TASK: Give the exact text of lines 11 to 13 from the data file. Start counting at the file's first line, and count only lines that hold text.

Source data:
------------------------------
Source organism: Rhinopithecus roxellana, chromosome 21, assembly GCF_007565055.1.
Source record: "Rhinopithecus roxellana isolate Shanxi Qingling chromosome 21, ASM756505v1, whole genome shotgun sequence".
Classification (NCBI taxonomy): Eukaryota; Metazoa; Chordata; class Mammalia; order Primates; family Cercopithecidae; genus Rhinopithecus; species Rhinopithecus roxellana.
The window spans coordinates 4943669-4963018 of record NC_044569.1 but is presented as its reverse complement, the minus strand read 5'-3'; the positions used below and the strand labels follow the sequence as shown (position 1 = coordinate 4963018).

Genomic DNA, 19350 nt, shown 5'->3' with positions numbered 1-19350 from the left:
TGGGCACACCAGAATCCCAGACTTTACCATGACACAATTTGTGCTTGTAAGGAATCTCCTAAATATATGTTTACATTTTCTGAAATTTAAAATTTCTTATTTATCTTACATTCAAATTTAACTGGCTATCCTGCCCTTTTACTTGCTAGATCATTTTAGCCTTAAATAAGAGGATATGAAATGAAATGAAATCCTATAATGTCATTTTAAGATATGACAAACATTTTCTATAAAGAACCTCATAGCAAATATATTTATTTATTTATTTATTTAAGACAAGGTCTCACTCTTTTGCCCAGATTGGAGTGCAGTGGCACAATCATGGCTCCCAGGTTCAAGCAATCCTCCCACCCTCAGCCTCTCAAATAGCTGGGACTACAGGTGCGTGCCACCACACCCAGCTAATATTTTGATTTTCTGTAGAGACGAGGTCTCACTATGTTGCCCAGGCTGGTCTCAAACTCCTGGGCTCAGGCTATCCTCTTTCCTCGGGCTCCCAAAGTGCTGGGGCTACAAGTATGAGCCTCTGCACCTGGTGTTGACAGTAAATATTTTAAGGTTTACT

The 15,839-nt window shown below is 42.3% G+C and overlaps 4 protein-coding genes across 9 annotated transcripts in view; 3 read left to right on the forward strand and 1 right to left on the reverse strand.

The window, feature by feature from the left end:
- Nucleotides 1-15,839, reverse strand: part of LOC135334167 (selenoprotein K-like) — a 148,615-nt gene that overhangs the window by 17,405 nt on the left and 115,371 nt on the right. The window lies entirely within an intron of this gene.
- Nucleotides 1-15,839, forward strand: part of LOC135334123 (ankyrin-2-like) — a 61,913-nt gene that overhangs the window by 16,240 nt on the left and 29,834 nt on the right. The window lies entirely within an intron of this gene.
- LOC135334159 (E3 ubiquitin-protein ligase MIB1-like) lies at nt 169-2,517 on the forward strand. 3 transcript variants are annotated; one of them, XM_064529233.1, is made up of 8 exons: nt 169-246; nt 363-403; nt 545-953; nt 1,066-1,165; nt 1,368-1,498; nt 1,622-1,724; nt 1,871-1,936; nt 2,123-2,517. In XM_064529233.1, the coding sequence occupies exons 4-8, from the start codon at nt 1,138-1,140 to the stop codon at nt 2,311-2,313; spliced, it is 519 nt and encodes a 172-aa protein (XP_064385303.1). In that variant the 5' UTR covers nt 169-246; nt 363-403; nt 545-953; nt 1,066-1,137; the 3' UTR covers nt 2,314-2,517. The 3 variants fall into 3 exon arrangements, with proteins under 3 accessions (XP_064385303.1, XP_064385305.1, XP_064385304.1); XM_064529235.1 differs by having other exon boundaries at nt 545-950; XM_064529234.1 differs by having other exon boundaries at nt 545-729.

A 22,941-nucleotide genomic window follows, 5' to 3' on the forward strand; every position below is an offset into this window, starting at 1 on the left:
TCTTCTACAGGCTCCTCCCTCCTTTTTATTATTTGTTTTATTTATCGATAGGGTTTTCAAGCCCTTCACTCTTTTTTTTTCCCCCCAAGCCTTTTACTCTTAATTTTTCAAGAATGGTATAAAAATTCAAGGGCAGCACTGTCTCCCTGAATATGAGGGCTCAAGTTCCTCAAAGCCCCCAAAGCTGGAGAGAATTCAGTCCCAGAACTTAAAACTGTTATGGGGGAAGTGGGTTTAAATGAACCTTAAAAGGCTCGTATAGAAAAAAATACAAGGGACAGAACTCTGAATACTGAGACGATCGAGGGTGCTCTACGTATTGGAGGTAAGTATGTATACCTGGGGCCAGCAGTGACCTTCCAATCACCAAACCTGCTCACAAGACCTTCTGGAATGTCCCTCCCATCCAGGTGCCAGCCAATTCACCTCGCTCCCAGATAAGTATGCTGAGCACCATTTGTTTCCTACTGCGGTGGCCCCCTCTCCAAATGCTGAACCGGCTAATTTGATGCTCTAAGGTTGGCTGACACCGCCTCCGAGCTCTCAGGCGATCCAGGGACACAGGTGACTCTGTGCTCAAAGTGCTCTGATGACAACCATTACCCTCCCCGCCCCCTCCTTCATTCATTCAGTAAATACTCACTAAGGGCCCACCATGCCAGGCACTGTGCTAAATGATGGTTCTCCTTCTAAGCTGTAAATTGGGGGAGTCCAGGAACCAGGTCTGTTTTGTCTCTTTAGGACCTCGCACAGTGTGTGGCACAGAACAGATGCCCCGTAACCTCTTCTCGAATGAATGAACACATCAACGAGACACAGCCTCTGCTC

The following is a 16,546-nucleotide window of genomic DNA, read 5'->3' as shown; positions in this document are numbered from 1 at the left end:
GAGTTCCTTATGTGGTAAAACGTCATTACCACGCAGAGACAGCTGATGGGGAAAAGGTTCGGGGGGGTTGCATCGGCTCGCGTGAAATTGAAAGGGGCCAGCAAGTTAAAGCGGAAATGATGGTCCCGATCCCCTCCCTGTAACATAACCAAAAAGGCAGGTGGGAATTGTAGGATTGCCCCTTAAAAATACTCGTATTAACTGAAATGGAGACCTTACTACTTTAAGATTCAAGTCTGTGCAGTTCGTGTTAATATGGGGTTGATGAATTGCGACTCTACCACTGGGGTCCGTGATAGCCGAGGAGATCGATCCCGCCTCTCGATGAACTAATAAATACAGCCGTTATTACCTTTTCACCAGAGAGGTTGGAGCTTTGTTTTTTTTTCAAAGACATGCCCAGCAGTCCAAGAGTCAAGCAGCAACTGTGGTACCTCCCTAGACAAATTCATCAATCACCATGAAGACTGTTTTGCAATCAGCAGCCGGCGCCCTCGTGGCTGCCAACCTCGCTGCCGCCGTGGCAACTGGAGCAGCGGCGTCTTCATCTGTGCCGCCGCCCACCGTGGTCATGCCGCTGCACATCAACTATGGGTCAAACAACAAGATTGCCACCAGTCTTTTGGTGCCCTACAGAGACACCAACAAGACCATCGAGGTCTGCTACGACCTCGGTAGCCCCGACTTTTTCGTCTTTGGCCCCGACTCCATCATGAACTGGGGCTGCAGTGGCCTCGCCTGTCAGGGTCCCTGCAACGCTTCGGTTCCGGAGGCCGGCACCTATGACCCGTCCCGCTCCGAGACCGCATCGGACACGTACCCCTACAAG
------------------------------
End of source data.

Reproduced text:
- LOC135334159 (E3 ubiquitin-protein ligase MIB1-like) lies at nt 169-2,517 on the forward strand. 3 transcript variants are annotated; one of them, XM_064529233.1, is made up of 8 exons: nt 169-246; nt 363-403; nt 545-953; nt 1,066-1,165; nt 1,368-1,498; nt 1,622-1,724; nt 1,871-1,936; nt 2,123-2,517. In XM_064529233.1, the coding sequence occupies exons 4-8, from the start codon at nt 1,138-1,140 to the stop codon at nt 2,311-2,313; spliced, it is 519 nt and encodes a 172-aa protein (XP_064385303.1). In that variant the 5' UTR covers nt 169-246; nt 363-403; nt 545-953; nt 1,066-1,137; the 3' UTR covers nt 2,314-2,517. The 3 variants fall into 3 exon arrangements, with proteins under 3 accessions (XP_064385303.1, XP_064385305.1, XP_064385304.1); XM_064529235.1 differs by having other exon boundaries at nt 545-950; XM_064529234.1 differs by having other exon boundaries at nt 545-729.

A 22,941-nucleotide genomic window follows, 5' to 3' on the forward strand; every position below is an offset into this window, starting at 1 on the left:
TCTTCTACAGGCTCCTCCCTCCTTTTTATTATTTGTTTTATTTATCGATAGGGTTTTCAAGCCCTTCACTCTTTTTTTTTCCCCCCAAGCCTTTTACTCTTAATTTTTCAAGAATGGTATAAAAATTCAAGGGCAGCACTGTCTCCCTGAATATGAGGGCTCAAGTTCCTCAAAGCCCCCAAAGCTGGAGAGAATTCAGTCCCAGAACTTAAAACTGTTATGGGGGAAGTGGGTTTAAATGAACCTTAAAAGGCTCGTATAGAAAAAAATACAAGGGACAGAACTCTGAATACTGAGACGATCGAGGGTGCTCTACGTATTGGAGGTAAGTATGTATACCTGGGGCCAGCAGTGACCTTCCAATCACCAAACCTGCTCACAAGACCTTCTGGAATGTCCCTCCCATCCAGGTGCCAGCCAATTCACCTCGCTCCCAGATAAGTATGCTGAGCACCATTTGTTTCCTACTGCGGTGGCCCCCTCTCCAAATGCTGAACCGGCTAATTTGATGCTCTAAGGTTGGCTGACACCGCCTCCGAGCTCTCAGGCGATCCAGGGACACAGGTGACTCTGTGCTCAAAGTGCTCTGATGACAACCATTACCCTCCCCGCCCCCTCCTTCATTCATTCAGTAAATACTCACTAAGGGCCCACCATGCCAGGCACTGTGCTAAATGATGGTTCTCCTTCTAAGCTGTAAATTGGGGGAGTCCAGGAACCAGGTCTGTTTTGTCTCTTTAGGACCTCGCACAGTGTGTGGCACAGAACAGATGCCCCGTAACCTCTTCTCGAATGAATGAACACATCAACGAGACACAGCCTCTGCTC